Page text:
Unlocking the Mysteries of Memory

Groundbreaking research on human memory by TAU

Photo: Prof. Itzhak Fried, Tel Aviv University
Prof. Itzhak Fried

Stop and think for a moment. What do you remember about your breakfast this morning? One part of your brain will recall the smell of coffee brewing, while another will remember your partner's smile while walking out the door. How does the brain weave together these fragments, and how does it bring them back to conscious life?

Researchers led by Prof. Itzhak Fried, a neurosurgeon at Tel Aviv University’s Sackler Faculty of Medicine, are proving scientifically what scientists have always suspected -- that the neurons excited during an experience are the same as those excited when we remember that experience. This finding, reported in the prestigious journal Science in October, gives researchers a clearer picture of how memory recall works and has important implications for understanding dementias such as Alzheimer's, in which fragments of the memory puzzle seem to disintegrate over time.

A Rare Glimpse Inside Your Brain

"This is a rare opportunity to see how neurons, the basic units of cognition, work during the act of recall," says Prof. Fried from the University of California Los Angeles (UCLA), where he is also a full professor. "It's unique because we're able to look at single cells in the brain when people spontaneously retrieve something from inside their memory without any cue from outside."

The research was challenging and could only be done on human subjects -- other animals lack the ability to verbalize their memories. "Taking a look at individual neurons can only be obtained under special circumstances," he says. "This is what we've managed to achieve."

Monitoring the subjects' brain activity as electrodes recorded individual neurons, Prof. Fried and his Israeli colleagues, were effectively able to "see" real human memory recall in action, in real time. This is unprecedented, say his peers, who laud this research as "foundational."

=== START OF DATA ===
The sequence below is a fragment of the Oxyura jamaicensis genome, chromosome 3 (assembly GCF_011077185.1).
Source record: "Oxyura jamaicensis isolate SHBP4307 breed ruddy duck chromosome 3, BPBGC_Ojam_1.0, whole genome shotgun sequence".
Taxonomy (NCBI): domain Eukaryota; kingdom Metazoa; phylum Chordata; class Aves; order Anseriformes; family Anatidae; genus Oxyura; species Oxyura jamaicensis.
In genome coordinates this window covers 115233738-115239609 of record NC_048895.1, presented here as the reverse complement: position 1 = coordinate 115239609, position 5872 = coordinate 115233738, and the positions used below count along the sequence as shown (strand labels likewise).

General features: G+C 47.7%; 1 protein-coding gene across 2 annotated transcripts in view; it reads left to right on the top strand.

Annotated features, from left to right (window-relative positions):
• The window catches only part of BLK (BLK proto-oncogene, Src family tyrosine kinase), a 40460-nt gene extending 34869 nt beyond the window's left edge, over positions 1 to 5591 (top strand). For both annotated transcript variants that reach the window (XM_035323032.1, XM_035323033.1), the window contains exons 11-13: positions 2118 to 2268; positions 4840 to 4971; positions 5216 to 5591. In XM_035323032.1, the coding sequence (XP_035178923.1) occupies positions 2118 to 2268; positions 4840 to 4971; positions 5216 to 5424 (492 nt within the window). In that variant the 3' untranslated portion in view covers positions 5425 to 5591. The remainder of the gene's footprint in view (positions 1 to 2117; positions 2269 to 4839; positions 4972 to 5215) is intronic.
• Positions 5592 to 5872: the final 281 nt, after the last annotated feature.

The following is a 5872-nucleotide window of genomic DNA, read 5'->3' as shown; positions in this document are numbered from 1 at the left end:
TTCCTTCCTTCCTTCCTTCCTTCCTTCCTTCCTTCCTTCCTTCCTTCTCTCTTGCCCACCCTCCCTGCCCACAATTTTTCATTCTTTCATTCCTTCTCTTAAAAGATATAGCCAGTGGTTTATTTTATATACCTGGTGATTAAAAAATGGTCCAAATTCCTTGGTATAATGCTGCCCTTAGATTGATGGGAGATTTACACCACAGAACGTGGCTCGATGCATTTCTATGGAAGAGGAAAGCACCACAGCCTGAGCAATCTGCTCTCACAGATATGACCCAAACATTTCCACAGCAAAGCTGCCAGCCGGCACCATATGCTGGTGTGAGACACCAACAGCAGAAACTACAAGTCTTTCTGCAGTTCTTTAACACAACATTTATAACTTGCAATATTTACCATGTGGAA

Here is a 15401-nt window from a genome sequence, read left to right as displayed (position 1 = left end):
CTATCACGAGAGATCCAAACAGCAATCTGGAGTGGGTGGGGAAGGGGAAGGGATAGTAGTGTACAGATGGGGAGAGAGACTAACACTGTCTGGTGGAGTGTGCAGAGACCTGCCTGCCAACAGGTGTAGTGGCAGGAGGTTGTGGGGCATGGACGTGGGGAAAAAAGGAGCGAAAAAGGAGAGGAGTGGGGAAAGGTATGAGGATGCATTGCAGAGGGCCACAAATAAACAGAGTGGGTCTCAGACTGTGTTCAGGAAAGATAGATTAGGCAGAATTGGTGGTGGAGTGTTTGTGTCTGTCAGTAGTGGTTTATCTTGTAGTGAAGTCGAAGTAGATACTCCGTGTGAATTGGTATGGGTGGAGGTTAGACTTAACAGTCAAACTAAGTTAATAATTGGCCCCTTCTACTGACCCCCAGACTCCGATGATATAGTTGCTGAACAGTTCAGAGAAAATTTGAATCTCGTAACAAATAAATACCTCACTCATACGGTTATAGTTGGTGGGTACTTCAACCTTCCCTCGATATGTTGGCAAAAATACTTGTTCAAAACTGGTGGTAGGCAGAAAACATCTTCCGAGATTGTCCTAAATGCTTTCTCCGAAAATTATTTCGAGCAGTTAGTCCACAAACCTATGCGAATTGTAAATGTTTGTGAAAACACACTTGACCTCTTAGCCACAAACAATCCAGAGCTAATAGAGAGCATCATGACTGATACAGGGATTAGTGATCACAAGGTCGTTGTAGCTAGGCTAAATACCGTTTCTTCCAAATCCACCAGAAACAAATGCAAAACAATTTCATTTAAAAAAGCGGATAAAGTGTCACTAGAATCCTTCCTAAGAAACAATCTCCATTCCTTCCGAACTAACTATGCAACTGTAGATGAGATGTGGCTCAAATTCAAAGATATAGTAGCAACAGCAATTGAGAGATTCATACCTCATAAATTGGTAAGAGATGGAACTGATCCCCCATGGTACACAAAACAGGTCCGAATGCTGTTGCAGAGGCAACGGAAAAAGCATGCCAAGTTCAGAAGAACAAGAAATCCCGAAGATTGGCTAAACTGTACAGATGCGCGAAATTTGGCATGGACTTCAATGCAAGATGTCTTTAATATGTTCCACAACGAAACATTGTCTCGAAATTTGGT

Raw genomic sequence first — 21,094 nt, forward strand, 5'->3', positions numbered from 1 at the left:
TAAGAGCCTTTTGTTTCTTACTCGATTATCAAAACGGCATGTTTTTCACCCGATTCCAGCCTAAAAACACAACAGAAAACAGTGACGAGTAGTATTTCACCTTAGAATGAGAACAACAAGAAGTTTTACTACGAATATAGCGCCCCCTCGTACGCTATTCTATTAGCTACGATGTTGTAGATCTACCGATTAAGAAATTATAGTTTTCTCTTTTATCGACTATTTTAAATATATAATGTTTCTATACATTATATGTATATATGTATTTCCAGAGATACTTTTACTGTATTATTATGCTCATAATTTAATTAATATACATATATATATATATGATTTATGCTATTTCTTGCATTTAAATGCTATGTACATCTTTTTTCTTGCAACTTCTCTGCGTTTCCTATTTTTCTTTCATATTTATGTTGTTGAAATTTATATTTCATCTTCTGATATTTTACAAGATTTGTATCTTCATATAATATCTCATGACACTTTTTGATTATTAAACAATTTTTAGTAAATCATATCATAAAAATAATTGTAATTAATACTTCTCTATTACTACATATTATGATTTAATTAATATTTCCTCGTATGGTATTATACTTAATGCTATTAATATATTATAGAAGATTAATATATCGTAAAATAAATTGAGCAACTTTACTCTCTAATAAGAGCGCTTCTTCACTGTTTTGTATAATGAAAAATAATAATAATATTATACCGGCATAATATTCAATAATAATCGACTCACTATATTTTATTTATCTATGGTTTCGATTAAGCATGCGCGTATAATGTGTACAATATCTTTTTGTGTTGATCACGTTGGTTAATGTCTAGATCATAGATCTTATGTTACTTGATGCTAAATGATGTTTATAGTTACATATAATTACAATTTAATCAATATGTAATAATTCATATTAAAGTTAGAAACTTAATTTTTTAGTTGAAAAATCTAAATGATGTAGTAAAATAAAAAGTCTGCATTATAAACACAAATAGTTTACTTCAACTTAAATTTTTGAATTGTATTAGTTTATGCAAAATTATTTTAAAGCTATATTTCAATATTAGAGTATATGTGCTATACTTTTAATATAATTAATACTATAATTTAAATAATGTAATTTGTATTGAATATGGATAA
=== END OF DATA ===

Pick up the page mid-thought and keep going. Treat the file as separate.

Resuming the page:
Where We Lose Our Minds

Prof. Fried located these neurons in the hippocampus of the brain, an important finding in the study. This is the area of the brain affected in Alzheimer's patients, critical for memory formation and recall. A small part of the brain shaped like a sea horse, the hippocampus stores short-term "episodic" memories: not long-term memories of your childhood, but short-term memories like what you ate for breakfast.

Loss of function in this area of the brain in Alzheimer's patients explains why they become disoriented in familiar surroundings. "This is the structure in which people lay down new memories and process them," says Prof. Fried, noting that in his recent study cells were very active in this area. These same cells spring back to life when this new memory is spontaneously recalled in experimental subjects.

From Proust to George Costanza and Homer Simpson?

In the study, Prof. Fried observed the neural activity in the brains of 13 epilepsy patients, as the patients watched clips from TV shows like Seinfeld and The Simpsons. A short while after, the test subjects were asked to describe what they remembered from the video clips. During recall, the exact same neurons that had fired while viewing a clip fired once again while the subject was recalling it.  Soon, the researchers were able to predict what clip the subjects would recall just by looking at the neurons that lit up seconds before the recall experience was vocalized.

Prof. Fried, who is associated with Israel's Ichilov Hospital, plans to continue research that will give science a better understanding of how memories are formed. Prof. Fried says that "the emergence of memory, a trace of things past, into human consciousness is one of the greatest mysteries of the human mind." Prof. Fried believes that memories are formed by associations, and is curious to discover exactly how these associations are formed and then retrieved from the hippocampus.

Israeli collaborators in this research project included Hagar Gelbart-Sagiv (first author in the paper), Michal Harel and Prof. Rafi Malach from the Weizmann Institute, and Roy Mukamel from UCLA.

 

 

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